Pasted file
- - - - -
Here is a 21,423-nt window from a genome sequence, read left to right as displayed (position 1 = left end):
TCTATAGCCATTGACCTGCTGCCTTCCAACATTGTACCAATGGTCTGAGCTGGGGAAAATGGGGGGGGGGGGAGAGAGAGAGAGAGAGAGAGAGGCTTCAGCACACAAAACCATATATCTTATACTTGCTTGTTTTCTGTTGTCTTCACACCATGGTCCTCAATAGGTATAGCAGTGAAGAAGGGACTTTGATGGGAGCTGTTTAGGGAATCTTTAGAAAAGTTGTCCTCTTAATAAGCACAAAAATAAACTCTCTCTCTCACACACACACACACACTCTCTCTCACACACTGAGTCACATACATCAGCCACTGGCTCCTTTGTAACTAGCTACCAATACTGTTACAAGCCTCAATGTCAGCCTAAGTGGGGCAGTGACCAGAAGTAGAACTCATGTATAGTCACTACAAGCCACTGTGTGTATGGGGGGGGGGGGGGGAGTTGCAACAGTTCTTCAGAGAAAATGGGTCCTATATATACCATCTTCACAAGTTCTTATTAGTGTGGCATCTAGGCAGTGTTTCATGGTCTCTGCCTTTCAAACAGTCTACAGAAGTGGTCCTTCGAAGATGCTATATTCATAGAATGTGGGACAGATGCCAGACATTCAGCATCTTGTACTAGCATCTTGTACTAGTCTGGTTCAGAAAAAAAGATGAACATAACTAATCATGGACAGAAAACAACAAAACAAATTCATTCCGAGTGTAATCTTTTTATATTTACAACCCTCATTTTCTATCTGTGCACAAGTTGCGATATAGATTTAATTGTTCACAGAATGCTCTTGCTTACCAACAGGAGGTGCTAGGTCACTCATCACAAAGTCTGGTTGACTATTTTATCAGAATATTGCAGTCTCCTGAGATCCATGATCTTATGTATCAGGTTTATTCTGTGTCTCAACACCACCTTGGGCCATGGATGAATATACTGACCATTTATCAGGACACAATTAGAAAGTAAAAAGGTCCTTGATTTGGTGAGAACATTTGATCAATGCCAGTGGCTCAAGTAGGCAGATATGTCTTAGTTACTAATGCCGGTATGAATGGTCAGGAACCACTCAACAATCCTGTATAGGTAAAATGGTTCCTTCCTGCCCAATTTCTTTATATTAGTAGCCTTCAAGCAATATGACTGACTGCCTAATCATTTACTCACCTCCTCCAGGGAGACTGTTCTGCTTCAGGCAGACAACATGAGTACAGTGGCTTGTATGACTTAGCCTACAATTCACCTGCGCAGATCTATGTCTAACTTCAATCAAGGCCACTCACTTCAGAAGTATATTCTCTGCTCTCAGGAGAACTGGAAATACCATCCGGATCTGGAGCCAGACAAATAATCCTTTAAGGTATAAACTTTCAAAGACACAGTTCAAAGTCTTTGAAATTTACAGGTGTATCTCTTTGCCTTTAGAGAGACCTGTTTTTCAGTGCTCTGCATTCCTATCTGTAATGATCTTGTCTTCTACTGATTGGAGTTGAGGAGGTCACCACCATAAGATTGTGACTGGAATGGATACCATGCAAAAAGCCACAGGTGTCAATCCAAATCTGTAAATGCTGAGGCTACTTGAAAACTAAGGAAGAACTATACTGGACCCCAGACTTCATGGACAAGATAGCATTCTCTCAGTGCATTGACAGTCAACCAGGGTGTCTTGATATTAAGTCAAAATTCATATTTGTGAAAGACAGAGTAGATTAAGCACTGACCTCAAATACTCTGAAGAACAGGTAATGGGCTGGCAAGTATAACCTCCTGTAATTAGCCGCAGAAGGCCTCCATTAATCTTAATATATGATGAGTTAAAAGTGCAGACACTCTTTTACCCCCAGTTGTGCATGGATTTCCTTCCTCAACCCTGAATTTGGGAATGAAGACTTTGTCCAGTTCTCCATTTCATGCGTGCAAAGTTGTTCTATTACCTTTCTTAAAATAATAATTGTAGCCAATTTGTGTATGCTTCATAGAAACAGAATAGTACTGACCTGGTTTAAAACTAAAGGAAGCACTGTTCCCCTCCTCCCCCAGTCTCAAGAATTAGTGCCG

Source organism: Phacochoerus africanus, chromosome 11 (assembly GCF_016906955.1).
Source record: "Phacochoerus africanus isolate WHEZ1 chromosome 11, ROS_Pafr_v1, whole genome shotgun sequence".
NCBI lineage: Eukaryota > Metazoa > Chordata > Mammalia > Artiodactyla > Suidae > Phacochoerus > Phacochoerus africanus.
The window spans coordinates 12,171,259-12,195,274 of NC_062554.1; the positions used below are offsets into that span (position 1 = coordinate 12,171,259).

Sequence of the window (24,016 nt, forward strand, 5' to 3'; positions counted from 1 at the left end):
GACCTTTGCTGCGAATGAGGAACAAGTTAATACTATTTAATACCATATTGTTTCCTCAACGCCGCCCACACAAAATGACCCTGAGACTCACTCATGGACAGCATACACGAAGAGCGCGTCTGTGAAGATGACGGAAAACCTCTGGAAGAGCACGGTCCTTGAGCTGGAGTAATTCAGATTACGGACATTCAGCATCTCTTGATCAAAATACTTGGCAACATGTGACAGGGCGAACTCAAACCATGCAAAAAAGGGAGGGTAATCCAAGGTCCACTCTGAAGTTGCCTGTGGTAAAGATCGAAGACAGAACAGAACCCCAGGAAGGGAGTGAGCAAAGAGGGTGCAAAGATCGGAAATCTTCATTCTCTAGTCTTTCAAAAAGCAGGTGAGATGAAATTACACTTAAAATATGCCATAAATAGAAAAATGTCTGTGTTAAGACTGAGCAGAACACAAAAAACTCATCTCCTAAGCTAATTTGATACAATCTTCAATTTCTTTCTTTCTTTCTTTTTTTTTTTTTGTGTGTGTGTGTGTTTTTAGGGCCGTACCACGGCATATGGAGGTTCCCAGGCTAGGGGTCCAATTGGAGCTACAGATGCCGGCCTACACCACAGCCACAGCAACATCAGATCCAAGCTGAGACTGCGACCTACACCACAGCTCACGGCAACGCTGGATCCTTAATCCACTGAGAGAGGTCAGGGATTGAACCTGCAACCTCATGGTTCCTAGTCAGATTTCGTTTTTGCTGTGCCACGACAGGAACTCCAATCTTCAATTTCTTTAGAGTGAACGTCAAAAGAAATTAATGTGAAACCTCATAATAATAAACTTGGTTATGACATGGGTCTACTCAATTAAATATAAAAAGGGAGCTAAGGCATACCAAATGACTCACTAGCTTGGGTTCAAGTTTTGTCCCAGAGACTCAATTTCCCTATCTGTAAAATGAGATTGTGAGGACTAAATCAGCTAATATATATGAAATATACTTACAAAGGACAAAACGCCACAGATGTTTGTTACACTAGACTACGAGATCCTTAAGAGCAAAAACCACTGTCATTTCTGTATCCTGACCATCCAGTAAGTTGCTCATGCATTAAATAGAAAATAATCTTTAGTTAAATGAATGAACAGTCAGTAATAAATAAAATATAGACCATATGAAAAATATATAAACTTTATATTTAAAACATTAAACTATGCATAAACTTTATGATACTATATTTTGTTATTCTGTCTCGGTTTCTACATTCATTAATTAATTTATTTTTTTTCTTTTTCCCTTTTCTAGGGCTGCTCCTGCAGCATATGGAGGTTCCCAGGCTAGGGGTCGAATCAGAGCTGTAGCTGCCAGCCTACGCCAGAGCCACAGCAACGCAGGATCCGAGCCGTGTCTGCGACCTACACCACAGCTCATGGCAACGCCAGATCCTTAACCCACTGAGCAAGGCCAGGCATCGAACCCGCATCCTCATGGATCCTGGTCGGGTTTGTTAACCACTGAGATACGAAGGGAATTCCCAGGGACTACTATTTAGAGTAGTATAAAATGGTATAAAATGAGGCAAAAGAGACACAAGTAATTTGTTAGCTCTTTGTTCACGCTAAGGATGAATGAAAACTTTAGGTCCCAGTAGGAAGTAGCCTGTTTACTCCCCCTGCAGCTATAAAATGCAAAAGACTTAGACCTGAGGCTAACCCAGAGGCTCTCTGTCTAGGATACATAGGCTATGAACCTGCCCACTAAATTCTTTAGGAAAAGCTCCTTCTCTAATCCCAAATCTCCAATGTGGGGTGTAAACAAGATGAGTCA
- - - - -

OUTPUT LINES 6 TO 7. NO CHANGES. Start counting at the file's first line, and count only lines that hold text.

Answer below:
The window spans coordinates 12,171,259-12,195,274 of NC_062554.1; the positions used below are offsets into that span (position 1 = coordinate 12,171,259).

Sequence of the window (24,016 nt, forward strand, 5' to 3'; positions counted from 1 at the left end):